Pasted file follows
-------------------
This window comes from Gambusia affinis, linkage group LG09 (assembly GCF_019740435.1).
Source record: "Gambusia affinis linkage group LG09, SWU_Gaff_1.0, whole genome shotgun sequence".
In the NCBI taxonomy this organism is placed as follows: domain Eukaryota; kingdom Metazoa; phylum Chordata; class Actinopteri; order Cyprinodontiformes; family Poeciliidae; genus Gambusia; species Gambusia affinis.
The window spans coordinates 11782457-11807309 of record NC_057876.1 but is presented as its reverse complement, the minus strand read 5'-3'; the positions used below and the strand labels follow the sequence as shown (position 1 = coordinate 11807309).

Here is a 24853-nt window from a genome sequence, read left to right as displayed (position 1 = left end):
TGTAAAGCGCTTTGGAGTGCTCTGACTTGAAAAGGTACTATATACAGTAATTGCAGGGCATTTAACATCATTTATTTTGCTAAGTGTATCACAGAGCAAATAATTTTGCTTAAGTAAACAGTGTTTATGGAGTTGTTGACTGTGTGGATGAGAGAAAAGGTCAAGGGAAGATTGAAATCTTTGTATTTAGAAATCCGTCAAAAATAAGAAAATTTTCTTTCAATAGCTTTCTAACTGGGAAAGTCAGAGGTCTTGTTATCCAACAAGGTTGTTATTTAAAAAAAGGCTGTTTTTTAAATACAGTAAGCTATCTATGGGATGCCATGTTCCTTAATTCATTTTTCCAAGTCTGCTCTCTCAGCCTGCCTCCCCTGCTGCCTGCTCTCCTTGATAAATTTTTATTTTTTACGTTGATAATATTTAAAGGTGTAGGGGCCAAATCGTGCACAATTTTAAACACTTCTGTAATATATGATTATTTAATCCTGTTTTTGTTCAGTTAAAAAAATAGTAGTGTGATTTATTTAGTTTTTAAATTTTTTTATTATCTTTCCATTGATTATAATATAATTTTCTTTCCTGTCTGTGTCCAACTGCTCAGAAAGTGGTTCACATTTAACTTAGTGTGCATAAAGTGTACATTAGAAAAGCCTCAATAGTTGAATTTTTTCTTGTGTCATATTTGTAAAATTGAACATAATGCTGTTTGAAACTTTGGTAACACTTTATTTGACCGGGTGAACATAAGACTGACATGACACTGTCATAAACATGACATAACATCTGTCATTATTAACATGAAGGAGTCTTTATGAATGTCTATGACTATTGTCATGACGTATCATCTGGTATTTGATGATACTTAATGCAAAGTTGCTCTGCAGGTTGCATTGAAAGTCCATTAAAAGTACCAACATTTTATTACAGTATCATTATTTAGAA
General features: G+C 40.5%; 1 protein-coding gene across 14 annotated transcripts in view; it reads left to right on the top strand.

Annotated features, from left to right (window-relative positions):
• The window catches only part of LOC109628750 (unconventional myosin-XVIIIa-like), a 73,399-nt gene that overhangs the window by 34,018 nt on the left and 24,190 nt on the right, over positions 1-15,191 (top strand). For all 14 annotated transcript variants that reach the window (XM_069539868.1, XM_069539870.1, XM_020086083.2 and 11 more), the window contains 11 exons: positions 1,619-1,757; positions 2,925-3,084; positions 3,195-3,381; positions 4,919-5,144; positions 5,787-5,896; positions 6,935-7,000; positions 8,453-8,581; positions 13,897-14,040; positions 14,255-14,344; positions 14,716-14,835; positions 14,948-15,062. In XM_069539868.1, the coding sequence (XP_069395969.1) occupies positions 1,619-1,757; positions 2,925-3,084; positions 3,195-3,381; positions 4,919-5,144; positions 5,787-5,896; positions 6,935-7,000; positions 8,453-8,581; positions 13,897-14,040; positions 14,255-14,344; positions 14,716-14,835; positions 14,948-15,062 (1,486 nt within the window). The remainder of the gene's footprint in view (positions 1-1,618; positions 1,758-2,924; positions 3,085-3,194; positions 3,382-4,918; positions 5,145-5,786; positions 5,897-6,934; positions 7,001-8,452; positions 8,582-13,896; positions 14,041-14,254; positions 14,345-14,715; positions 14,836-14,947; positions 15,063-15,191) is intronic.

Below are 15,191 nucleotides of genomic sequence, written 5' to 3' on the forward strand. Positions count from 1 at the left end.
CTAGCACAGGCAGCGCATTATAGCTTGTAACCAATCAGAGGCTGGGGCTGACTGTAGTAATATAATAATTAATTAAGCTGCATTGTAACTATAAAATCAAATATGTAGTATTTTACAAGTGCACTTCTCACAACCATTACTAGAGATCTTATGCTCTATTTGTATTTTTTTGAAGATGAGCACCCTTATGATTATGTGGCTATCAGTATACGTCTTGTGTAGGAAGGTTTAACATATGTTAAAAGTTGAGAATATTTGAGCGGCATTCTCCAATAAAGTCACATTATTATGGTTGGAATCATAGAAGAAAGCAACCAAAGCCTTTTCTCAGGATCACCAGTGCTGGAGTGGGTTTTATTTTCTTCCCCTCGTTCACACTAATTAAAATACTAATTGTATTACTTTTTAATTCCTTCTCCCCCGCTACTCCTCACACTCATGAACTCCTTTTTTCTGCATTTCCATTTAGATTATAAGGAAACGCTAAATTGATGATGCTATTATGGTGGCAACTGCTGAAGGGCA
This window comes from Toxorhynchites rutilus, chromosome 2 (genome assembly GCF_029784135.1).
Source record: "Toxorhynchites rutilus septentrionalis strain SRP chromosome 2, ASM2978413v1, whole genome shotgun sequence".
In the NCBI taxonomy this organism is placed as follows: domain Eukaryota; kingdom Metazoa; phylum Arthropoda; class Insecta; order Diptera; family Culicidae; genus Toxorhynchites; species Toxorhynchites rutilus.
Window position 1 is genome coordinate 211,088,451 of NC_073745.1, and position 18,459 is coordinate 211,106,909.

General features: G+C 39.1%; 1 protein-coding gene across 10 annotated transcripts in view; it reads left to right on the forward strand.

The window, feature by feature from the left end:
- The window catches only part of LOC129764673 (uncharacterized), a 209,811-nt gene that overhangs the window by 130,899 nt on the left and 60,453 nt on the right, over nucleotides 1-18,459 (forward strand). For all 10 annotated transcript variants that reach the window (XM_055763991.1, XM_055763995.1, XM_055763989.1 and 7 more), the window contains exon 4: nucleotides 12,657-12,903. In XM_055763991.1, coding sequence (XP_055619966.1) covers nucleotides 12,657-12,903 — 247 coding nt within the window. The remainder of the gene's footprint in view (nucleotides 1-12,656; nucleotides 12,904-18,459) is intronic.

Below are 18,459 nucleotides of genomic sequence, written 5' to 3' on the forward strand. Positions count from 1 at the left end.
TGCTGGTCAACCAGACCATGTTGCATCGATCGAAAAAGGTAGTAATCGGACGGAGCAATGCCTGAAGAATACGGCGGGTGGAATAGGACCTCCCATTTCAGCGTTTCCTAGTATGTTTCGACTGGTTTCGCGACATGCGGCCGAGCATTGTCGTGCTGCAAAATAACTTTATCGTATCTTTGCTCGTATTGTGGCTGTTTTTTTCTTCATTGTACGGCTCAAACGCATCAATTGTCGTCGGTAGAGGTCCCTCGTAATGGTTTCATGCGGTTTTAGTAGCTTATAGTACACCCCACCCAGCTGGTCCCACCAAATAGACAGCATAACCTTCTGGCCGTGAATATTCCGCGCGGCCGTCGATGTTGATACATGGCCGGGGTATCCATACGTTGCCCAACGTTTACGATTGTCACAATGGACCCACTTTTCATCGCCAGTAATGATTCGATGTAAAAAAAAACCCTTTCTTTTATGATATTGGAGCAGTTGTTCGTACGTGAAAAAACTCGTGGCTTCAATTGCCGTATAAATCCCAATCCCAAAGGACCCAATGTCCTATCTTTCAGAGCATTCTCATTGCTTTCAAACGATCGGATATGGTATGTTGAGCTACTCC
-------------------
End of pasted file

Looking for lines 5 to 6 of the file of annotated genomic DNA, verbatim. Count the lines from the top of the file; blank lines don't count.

Here is a 24853-nt window from a genome sequence, read left to right as displayed (position 1 = left end):
TGTAAAGCGCTTTGGAGTGCTCTGACTTGAAAAGGTACTATATACAGTAATTGCAGGGCATTTAACATCATTTATTTTGCTAAGTGTATCACAGAGCAAATAATTTTGCTTAAGTAAACAGTGTTTATGGAGTTGTTGACTGTGTGGATGAGAGAAAAGGTCAAGGGAAGATTGAAATCTTTGTATTTAGAAATCCGTCAAAAATAAGAAAATTTTCTTTCAATAGCTTTCTAACTGGGAAAGTCAGAGGTCTTGTTATCCAACAAGGTTGTTATTTAAAAAAAGGCTGTTTTTTAAATACAGTAAGCTATCTATGGGATGCCATGTTCCTTAATTCATTTTTCCAAGTCTGCTCTCTCAGCCTGCCTCCCCTGCTGCCTGCTCTCCTTGATAAATTTTTATTTTTTACGTTGATAATATTTAAAGGTGTAGGGGCCAAATCGTGCACAATTTTAAACACTTCTGTAATATATGATTATTTAATCCTGTTTTTGTTCAGTTAAAAAAATAGTAGTGTGATTTATTTAGTTTTTAAATTTTTTTATTATCTTTCCATTGATTATAATATAATTTTCTTTCCTGTCTGTGTCCAACTGCTCAGAAAGTGGTTCACATTTAACTTAGTGTGCATAAAGTGTACATTAGAAAAGCCTCAATAGTTGAATTTTTTCTTGTGTCATATTTGTAAAATTGAACATAATGCTGTTTGAAACTTTGGTAACACTTTATTTGACCGGGTGAACATAAGACTGACATGACACTGTCATAAACATGACATAACATCTGTCATTATTAACATGAAGGAGTCTTTATGAATGTCTATGACTATTGTCATGACGTATCATCTGGTATTTGATGATACTTAATGCAAAGTTGCTCTGCAGGTTGCATTGAAAGTCCATTAAAAGTACCAACATTTTATTACAGTATCATTATTTAGAA